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Tanner68
03-15-2010, 2:06 PM
This was news to me and thought some of you might like it.
http://www.latimes.com/news/local/la-me-luger15-2010mar15,0,7573316.story

Edge
03-15-2010, 2:27 PM
I saw a History Channel program on the history of the Luger and they told the story of the three .45 Luger's made for US Army testing. I didn't know that only two of them survived though.

Man, what a deal. Buy for $150, sell for $1,000,000!

ZirconJohn
03-15-2010, 2:38 PM
Thank you for posting that story... fantastic, absolutely fantastic...!

I would give up both my arms; begging to keep only the right arm, just so I could fire it one time...!

IrishPirate
03-15-2010, 2:45 PM
beautiful gun!!!

9mmepiphany
03-15-2010, 3:19 PM
i'm surprised, i would have thought it would have brought more...buyers of such things aren't affected by the downturn in the economy as others are.

when you have 40mil, losing half of what you have still leaves you with 20mil

Milsurp Collector
03-15-2010, 4:10 PM
Click link to see a high-resolution picture --> http://www.gregmartinauctions.com/images/inventory/20/z/%5C37739_01.jpg After it is displayed click the picture to zoom in.

More pictures at http://www.gregmartinauctions.com/Auctions/AuctionLot.aspx?LotID=34167

ZirconJohn
03-15-2010, 7:51 PM
OMG... is that a chamber 'loaded' indicator (rhetorical) on a 1907 pistol...?:sarcasm:

ScottB
03-15-2010, 10:00 PM
i'm surprised, i would have thought it would have brought more...buyers of such things aren't affected by the downturn in the economy as others are.

Its not the buyers who set prices in down markets. Its the sellers.

johnthomas
03-16-2010, 1:52 AM
Click link to see a high-resolution picture --> http://www.gregmartinauctions.com/images/inventory/20/z/%5C37739_01.jpg After it is displayed click the picture to zoom in.

More pictures at http://www.gregmartinauctions.com/Auctions/AuctionLot.aspx?LotID=34167

Great pictures, one question with the display. Why an American uniform? Looked like a dough boy uniform, ww1.

9mmepiphany
03-16-2010, 10:59 AM
Why an American uniform? Looked like a dough boy uniform, ww1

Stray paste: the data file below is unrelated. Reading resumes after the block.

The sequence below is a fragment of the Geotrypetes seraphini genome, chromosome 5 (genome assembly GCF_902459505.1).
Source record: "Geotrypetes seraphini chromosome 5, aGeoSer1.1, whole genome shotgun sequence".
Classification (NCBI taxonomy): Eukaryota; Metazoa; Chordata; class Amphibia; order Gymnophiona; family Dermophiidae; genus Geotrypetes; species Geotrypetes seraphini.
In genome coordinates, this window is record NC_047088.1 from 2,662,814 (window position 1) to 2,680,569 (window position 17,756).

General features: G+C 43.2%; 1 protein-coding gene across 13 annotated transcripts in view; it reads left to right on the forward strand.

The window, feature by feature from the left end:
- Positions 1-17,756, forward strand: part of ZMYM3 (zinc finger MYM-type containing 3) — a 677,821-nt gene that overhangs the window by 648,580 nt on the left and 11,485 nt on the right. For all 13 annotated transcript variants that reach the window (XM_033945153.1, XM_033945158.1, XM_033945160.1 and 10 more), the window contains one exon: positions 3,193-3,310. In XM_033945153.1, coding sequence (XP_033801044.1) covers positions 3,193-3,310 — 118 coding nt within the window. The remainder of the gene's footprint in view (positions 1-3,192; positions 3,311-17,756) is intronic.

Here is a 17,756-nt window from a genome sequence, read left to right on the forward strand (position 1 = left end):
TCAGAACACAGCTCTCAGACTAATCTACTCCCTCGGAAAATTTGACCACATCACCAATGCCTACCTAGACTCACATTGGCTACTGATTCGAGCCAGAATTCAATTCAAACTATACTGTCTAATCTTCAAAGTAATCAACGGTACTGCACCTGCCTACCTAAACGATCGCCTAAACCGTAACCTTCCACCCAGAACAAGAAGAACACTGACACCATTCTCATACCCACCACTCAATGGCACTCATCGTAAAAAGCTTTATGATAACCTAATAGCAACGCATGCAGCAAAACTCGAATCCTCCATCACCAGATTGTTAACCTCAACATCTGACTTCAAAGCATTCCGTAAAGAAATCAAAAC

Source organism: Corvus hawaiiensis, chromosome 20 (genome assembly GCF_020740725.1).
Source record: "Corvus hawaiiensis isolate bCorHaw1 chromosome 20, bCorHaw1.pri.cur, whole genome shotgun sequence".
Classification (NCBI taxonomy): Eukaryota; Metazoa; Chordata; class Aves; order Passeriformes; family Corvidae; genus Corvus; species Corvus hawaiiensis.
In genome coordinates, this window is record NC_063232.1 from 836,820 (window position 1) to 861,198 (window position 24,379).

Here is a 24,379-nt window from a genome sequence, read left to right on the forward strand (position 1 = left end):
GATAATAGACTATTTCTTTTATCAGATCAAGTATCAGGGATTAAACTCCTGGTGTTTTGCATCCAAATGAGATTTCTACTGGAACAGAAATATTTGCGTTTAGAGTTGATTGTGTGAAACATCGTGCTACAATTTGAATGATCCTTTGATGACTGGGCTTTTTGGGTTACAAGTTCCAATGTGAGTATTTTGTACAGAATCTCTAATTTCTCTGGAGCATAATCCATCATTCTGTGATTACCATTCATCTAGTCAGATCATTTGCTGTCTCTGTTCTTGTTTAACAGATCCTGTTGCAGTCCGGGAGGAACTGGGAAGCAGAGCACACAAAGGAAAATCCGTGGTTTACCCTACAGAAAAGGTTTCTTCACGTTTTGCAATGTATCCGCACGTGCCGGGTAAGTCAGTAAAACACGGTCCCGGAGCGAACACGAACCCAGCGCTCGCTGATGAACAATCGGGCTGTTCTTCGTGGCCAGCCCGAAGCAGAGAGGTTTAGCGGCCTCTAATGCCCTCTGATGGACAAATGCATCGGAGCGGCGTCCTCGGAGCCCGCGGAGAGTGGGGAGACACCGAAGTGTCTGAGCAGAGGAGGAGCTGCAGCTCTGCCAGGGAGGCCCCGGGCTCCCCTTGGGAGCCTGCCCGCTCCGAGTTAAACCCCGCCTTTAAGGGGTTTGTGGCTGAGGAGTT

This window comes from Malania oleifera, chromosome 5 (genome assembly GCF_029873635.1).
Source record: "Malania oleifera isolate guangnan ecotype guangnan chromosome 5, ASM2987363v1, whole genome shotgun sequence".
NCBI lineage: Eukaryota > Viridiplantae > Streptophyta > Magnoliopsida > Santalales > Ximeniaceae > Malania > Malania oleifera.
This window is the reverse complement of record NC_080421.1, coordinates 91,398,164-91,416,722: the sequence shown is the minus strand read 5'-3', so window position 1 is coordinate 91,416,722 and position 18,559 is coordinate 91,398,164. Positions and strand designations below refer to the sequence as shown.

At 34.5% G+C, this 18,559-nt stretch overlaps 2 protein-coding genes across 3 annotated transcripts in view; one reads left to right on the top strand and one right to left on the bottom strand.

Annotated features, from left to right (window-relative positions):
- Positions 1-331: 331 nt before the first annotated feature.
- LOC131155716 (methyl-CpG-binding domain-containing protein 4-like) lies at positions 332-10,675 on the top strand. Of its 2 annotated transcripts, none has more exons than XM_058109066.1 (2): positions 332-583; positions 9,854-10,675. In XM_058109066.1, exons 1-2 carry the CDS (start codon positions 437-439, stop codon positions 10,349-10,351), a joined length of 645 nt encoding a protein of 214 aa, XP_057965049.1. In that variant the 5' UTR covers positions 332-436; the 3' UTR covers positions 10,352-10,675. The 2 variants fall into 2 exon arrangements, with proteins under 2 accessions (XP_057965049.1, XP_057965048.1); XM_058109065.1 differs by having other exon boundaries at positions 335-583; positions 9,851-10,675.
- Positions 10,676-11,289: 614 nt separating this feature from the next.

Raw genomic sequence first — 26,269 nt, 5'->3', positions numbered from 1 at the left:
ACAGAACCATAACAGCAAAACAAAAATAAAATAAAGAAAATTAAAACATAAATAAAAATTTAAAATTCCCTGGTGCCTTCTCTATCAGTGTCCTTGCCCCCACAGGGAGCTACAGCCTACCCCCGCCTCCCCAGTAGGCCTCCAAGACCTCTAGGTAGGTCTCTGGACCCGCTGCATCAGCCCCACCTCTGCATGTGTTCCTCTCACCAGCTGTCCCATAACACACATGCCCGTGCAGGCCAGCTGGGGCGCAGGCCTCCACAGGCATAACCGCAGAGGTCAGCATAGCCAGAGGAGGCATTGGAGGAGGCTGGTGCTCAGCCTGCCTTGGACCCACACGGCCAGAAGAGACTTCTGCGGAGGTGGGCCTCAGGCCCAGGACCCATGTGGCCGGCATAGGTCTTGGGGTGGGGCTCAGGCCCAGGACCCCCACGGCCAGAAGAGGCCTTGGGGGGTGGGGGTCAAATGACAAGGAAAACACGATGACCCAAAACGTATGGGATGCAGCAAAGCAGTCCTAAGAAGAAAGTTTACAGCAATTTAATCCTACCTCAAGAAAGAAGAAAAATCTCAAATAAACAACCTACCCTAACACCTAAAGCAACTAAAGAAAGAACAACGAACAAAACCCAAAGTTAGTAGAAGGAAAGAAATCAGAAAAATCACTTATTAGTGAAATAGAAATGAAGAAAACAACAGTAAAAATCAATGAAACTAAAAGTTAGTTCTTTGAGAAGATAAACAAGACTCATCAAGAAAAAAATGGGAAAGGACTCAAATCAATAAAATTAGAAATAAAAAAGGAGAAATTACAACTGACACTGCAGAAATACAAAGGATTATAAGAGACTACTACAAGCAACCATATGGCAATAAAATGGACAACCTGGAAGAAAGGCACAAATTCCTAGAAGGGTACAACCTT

that gun was made for the US Army trials

Milsurp Collector
03-16-2010, 11:02 AM
Great pictures, one question with the display. Why an American uniform? Looked like a dough boy uniform, ww1.

Experience in the Philippines in the early 20th century showed that the .38 Long Colt had inadequate stopping power, so in 1910 the Army Ordnance Dept. held trials for a replacement. Luger submitted their new pistol to become the new American side arm, chambered in .45 cal for the trial, but it had some problems with the American ammo so they applied to try again with German-made .45 ammo. But Luger was already swamped with orders for their pistol in 9mm, so they pulled out, along with Savage, leaving only Colt with their John Browning-designed pistol as the winner. The Colt was adopted the next year as the Model of 1911.

mofugly13
03-16-2010, 5:48 PM
Mike Krause of Krausewerk Collectibles was making replicas of these, as well as a Baby Luger. G&A had articles about both of them.

johnthomas
03-17-2010, 1:36 AM
Experience in the Philippines in the early 20th century showed that the .38 Long Colt had inadequate stopping power, so in 1910 the Army Ordnance Dept. held trials for a replacement. Luger submitted their new pistol to become the new American side arm, chambered in .45 cal for the trial, but it had some problems with the American ammo so they applied to try again with German-made .45 ammo. But Luger was already swamped with orders for their pistol in 9mm, so they pulled out, along with Savage, leaving only Colt with their John Browning-designed pistol as the winner. The Colt was adopted the next year as the Model of 1911.

Thank you for the history lesson. It is great we can learn on these threads. I don't have a luger or ever shot one, how do they stand up next to the 1911? It's obvious they started building them before the 1911, when did production stop? Or are they still being built?

Full Clip
03-17-2010, 1:47 AM
This must be the first time that a rep from Gun World has ever been involved in a sale that wasn't well over the expected price.